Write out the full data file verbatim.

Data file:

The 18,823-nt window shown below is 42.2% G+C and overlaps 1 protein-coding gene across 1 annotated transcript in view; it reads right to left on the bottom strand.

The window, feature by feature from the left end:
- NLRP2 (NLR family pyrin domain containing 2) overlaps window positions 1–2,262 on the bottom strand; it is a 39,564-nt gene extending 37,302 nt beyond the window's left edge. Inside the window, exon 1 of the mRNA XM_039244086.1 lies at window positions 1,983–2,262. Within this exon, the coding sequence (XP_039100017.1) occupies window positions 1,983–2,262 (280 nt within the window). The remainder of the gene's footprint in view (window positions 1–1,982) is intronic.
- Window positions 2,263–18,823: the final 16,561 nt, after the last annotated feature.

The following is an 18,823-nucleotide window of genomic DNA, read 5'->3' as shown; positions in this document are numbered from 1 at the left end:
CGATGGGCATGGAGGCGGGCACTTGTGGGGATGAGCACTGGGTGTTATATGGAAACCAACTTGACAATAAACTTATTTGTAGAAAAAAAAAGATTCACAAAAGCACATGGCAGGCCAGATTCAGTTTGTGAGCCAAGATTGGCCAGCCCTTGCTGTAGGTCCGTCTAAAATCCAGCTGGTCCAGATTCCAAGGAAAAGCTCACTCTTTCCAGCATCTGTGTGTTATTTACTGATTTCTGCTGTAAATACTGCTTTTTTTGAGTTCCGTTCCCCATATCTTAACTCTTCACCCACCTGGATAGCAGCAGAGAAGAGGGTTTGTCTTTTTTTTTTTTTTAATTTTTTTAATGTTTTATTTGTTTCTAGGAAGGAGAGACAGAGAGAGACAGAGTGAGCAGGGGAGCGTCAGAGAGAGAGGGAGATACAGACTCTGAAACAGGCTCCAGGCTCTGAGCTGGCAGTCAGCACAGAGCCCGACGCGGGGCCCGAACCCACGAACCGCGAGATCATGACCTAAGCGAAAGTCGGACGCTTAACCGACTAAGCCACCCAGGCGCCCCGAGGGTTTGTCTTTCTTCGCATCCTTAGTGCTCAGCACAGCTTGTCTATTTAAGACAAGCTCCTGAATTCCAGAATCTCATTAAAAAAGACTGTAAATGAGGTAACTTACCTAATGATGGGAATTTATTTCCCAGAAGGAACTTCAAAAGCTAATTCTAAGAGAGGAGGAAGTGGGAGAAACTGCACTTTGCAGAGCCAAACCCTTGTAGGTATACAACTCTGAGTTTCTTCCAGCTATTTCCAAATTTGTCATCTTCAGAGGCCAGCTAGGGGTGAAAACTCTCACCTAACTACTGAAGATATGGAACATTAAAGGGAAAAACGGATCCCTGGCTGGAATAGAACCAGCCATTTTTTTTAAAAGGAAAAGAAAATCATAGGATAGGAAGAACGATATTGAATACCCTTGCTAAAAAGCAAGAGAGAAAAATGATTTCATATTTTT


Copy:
The 18,823-nt window shown below is 42.2% G+C and overlaps 1 protein-coding gene across 1 annotated transcript in view; it reads right to left on the bottom strand.

The window, feature by feature from the left end:
- NLRP2 (NLR family pyrin domain containing 2) overlaps window positions 1–2,262 on the bottom strand; it is a 39,564-nt gene extending 37,302 nt beyond the window's left edge. Inside the window, exon 1 of the mRNA XM_039244086.1 lies at window positions 1,983–2,262. Within this exon, the coding sequence (XP_039100017.1) occupies window positions 1,983–2,262 (280 nt within the window). The remainder of the gene's footprint in view (window positions 1–1,982) is intronic.
- Window positions 2,263–18,823: the final 16,561 nt, after the last annotated feature.

The following is an 18,823-nucleotide window of genomic DNA, read 5'->3' as shown; positions in this document are numbered from 1 at the left end:
CGATGGGCATGGAGGCGGGCACTTGTGGGGATGAGCACTGGGTGTTATATGGAAACCAACTTGACAATAAACTTATTTGTAGAAAAAAAAAGATTCACAAAAGCACATGGCAGGCCAGATTCAGTTTGTGAGCCAAGATTGGCCAGCCCTTGCTGTAGGTCCGTCTAAAATCCAGCTGGTCCAGATTCCAAGGAAAAGCTCACTCTTTCCAGCATCTGTGTGTTATTTACTGATTTCTGCTGTAAATACTGCTTTTTTTGAGTTCCGTTCCCCATATCTTAACTCTTCACCCACCTGGATAGCAGCAGAGAAGAGGGTTTGTCTTTTTTTTTTTTTTAATTTTTTTAATGTTTTATTTGTTTCTAGGAAGGAGAGACAGAGAGAGACAGAGTGAGCAGGGGAGCGTCAGAGAGAGAGGGAGATACAGACTCTGAAACAGGCTCCAGGCTCTGAGCTGGCAGTCAGCACAGAGCCCGACGCGGGGCCCGAACCCACGAACCGCGAGATCATGACCTAAGCGAAAGTCGGACGCTTAACCGACTAAGCCACCCAGGCGCCCCGAGGGTTTGTCTTTCTTCGCATCCTTAGTGCTCAGCACAGCTTGTCTATTTAAGACAAGCTCCTGAATTCCAGAATCTCATTAAAAAAGACTGTAAATGAGGTAACTTACCTAATGATGGGAATTTATTTCCCAGAAGGAACTTCAAAAGCTAATTCTAAGAGAGGAGGAAGTGGGAGAAACTGCACTTTGCAGAGCCAAACCCTTGTAGGTATACAACTCTGAGTTTCTTCCAGCTATTTCCAAATTTGTCATCTTCAGAGGCCAGCTAGGGGTGAAAACTCTCACCTAACTACTGAAGATATGGAACATTAAAGGGAAAAACGGATCCCTGGCTGGAATAGAACCAGCCATTTTTTTTAAAAGGAAAAGAAAATCATAGGATAGGAAGAACGATATTGAATACCCTTGCTAAAAAGCAAGAGAGAAAAATGATTTCATATTTTT